According to new research from Georgia State University, the timing of hurricanes is one of the primary factors influencing its impact on the spread of mosquito-borne diseases such as West Nile Virus, dengue, chikungunya, and Zika.

Researchers from Georgia State, and their colleagues at Arizona State University, developed a mathematical model to study the impact of heavy-rainfall events like hurricanes on the transmission of mosquito-borne diseases in temperate areas of the world. This includes the southern coastal United States, where most hurricanes land.

In the aftermath of a heavy-rainfall event, the mosquito population often booms as a result of many areas of stagnant water forming perfect environments in which the insects can lay their eggs. At the same time, the private and public health infrastructure can break down, leaving diseases unchecked and able to spread. And the risk of disease outbreaks is highest if the hurricane happens early in the “transmission season,” or the period of time where mosquitoes are able to pass the virus on to humans.

According to the study, a hurricane that occurs on June 1 results in 70 percent more disease cases than a hurricane that occurs on July 1.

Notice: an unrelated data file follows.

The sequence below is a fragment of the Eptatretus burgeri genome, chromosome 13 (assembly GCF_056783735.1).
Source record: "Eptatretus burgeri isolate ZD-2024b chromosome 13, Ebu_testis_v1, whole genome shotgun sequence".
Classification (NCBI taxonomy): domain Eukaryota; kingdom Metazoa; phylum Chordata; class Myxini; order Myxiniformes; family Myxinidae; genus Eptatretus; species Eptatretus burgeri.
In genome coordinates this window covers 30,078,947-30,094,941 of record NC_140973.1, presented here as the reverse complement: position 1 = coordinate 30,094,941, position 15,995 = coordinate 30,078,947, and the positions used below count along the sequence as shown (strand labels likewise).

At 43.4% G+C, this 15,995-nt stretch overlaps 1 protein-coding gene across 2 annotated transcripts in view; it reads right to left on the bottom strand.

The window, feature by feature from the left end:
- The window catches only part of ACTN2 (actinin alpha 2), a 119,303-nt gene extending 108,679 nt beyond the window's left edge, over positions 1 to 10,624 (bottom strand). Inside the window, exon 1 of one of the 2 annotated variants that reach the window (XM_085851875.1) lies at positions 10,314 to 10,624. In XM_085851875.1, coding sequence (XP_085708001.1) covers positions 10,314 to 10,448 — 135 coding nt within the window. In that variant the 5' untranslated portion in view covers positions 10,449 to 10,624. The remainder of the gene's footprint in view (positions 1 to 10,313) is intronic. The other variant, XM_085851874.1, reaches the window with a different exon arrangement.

“Mosquitoes are very sensitive to temperature, not only in terms of their ability to survive and reproduce, but also in their ability to infect individuals,” said Georgia State’s Gerardo Chowell, lead author of the study. “The warmer it is, the faster an infected mosquito will be able to transmit the virus. Considering that mosquitoes have an average lifespan of less than two weeks, that temperature difference can have a dramatic effect on disease outbreaks.”

Population displacement can also affect the spread of mosquito-borne diseases in several ways. When people leave the local area, it reduces the number of infections in that area but potentially increases the number of infections elsewhere. People who stay in the area tend to be at higher risk due to pools of standing, stagnant water. And even disaster or emergency relief workers can transmit the diseases when they return to their homes.

“Since mosquito-borne diseases tend to be spread by the movement of people rather than the movement of mosquitoes, disaster-induced movements of people can shift where and when outbreaks occur,” said Charles Perrings of Arizona State, a co-author of the study.

Considering that climate change is causing increasingly frequent high-rainfall events and hurricanes in the southern U.S. and other tropical areas, mosquito-borne diseases are only going to become more common. This means that researchers need to develop tools to assess how these disasters can affect the risk of disease transmission.

Photo: Hurricane Maria makes landfall on Puerto Rico. Credit: Shutterstock